As general manager for a precision machine shop in Marshfield, Keegan Hastreiter makes sure projects go out the door on time and meet customers’ specifications.
Committed to excellence. That’s how he might describe family-owned Hastreiter Industries, which works with aerospace and defense industry contractors.
That’s pretty much the opposite of how he would describe himself as a college student eight years ago at University of Wisconsin-Stout.
“I was much more focused on goofing around and playing video games,” he said. “I loved my time at Stout. I loved the classes. It was just the homework I didn’t want to do.”
He was so focused on having fun that he thought he was expelled — for the second time — after the spring 2013 semester 12 credits shy of a Bachelor of Science in business administration.
“I was out, and I figured there was no way they’d let me back in school,” Keegan said. “I was resigned to the fact that this was the way things were going to be because of my mistakes.”
As his life and career progressed, it nagged at him. Now married with a young son and daughter and managing a growing business with 25 employees, it bothered him even more.
“Not having the degree has been a huge point of shame. What would I tell my kids?” he said.
Then one day this spring, serendipity arrived in the form of a man named Joe, service engineer for Morris Midwest. He visited Hastreiter Industries to install a new Okuma CNC lathe the company had purchased.
Keegan and Joe talked about school. Keegan explained how close he was to a degree at UW-Stout. Joe interjected — his wife happens to be chancellor at UW-Stout.
Coincidence? “I really believe there are no coincidences. Coincidence is when God chooses to remain anonymous,” Keegan said.
Joe Dvorsky went home and told Katherine Frank, whose mantra is that “students are the center of everything we do at UW-Stout.” She wanted to know more and scheduled a virtual meeting with Keegan.
During their meeting, Frank and Professor Anne Hoel, business department, ascertained that Keegan, during his career, had essentially done the work that his capstone course required. This included writing a 67-page business plan and finishing a yearlong leadership training program.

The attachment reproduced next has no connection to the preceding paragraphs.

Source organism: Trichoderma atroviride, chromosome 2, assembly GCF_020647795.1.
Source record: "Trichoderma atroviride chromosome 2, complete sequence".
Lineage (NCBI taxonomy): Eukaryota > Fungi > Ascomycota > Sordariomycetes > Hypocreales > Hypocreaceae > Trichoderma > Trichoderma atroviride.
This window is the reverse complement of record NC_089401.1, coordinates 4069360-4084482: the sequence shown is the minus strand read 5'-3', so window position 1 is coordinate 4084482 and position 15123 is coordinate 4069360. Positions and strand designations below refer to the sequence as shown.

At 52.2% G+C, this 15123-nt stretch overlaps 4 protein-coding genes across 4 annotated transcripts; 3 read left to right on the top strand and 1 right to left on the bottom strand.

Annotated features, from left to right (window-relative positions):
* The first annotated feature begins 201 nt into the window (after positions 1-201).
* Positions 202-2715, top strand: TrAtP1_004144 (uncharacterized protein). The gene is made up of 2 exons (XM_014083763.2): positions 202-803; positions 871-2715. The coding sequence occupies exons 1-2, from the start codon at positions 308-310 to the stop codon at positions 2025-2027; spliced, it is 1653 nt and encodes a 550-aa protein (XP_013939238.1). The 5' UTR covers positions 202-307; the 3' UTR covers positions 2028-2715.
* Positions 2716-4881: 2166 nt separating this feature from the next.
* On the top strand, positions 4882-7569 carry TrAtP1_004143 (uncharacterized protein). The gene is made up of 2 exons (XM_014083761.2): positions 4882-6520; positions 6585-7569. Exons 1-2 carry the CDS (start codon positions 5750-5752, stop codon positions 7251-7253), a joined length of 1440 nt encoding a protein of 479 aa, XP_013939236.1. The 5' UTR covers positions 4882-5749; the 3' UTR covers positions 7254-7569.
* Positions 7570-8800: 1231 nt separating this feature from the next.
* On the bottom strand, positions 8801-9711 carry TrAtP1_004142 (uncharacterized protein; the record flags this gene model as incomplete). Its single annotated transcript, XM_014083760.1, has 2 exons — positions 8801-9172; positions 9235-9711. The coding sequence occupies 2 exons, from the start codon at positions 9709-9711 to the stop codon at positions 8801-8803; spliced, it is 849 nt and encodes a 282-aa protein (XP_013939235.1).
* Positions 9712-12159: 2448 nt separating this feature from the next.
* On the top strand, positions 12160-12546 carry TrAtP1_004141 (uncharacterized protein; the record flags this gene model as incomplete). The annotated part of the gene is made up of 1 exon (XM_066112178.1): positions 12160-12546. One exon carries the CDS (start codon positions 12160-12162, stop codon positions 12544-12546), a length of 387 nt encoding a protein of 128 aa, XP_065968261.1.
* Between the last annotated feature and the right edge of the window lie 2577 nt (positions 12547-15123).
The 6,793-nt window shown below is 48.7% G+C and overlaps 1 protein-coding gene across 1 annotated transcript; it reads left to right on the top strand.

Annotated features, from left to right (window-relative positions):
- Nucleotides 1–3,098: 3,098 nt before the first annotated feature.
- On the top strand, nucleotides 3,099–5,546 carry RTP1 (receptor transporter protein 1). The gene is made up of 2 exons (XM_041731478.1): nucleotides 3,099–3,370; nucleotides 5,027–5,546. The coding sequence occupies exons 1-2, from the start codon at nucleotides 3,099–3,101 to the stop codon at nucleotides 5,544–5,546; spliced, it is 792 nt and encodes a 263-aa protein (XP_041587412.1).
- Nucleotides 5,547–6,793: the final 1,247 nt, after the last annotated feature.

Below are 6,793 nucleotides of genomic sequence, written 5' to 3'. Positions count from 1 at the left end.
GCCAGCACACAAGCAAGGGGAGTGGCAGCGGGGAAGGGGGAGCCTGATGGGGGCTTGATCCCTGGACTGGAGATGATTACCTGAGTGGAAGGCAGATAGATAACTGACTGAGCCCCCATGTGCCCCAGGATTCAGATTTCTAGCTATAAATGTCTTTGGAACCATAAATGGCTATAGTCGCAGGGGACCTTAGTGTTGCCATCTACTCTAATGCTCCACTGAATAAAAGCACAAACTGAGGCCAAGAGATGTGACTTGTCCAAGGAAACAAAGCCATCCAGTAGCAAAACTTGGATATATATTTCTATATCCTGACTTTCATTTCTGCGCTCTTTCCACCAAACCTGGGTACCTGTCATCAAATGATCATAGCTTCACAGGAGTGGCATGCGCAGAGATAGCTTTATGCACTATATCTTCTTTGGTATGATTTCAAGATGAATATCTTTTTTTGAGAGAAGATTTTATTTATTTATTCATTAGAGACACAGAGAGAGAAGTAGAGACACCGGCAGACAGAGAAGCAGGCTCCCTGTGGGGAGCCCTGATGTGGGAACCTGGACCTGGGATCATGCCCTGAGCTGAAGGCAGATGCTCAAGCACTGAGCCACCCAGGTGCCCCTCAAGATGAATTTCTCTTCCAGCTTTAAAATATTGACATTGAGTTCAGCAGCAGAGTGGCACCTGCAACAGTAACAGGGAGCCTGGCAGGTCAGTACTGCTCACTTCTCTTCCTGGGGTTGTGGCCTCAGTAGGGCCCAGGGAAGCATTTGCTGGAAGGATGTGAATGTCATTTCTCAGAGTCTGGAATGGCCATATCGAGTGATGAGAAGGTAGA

Then came words of redemption and reconciliation: He hadn’t been expelled as he thought but rather put on academic probation. If he submitted a Credit for Prior Learning portfolio and could demonstrate how he met the objectives of the Strategic Management and Business Policies course, he could receive the capstone credits — and his bachelor’s degree.
“When they told me that I could get the degree, I started crying. I was just hoping for an opportunity to get back into class. I was emotionally overwhelmed,” Keegan said.
This time, he completed his classwork. On Saturday, May 8, he will receive a degree in management and the diploma he thought he’d left behind with his video game consoles.
He will be one of 1,075 new graduates.
“Joe and I couldn’t be happier for Keegan and are delighted that we could help him complete his UW-Stout story,” Frank said. “I saw someone with a strong desire to reach their educational goal, and I was able to help make the connections necessary for him to find a path to graduation.”
Dvorsky said it was “gratifying to know that I was able to play a small part in helping Keegan” achieve his goal.
Hoel also was excited to help facilitate the final step for an appreciative Keegan.
“Keegan’s heartfelt description of the gratitude he feels being able to tell his two young children that he is now a college graduate is very inspiring,” Hoel said. “The same holds true of the opportunity to meet adult learners where they are to assist in achieving their educational goals.”
UW-Stout’s undergraduate online management program is geared toward nontraditional students. The business administration program is offered on campus.
Thinking beyond himself
Keegan has grown far beyond the person he was during his years at UW-Stout, realizing that he is a cog in a much bigger machine.
“It’s not about the money, not about me. My job is about the people. My No. 1 priority is taking care of guys on shop floor so they can be successful at their job, outside of the job and support their families,” he said.
Frank sees the maturity in him as well, in fact his desire to do for others what UW-Stout did for him — provide a pathway to a better life.
“He seems to really enjoy his career and wants to find ways to help others. I was impressed by his honesty, authenticity, passion and vision. Ultimately, his focus on building a program to help others is what helped him to achieve his own educational goal,” she said.
Keegan’s long-range plan, with his parents and two brothers, is to implement the business plan he wrote about five years ago for a nonprofit called Shiloh Bound. Through Hastreiter Industries, Shiloh Bound would provide career training, mentorship and a path to a brighter future for at-risk young men.
Hastreiter Industries was started by Keegan’s parents in 1988 in a hog shed; it operated out of the family home until 2019. In the past five years, since Keegan and his brothers came on board, it has grown to 25 employees and a 42,000-square foot shop. Some of the specialty aerospace parts, including super alloys, machined in the shop have gone into space.
“The things we get to work on are really cool,” he said, noting that the company has new machines that can mill a part to the accuracy one one-hundredth of the thickness of a human hair.
Keegan has hands-on industrial experience to go with his business degree: He spent eight months in the welding industry, primarily in Colorado, after leaving UW-Stout in 2013 and said he loved the work.
Those personal, academic and career experiences have slowly melded and machined an alloy version of Keegan that didn’t previously exist, a Keegan who finally — and deservingly so — is a college graduate.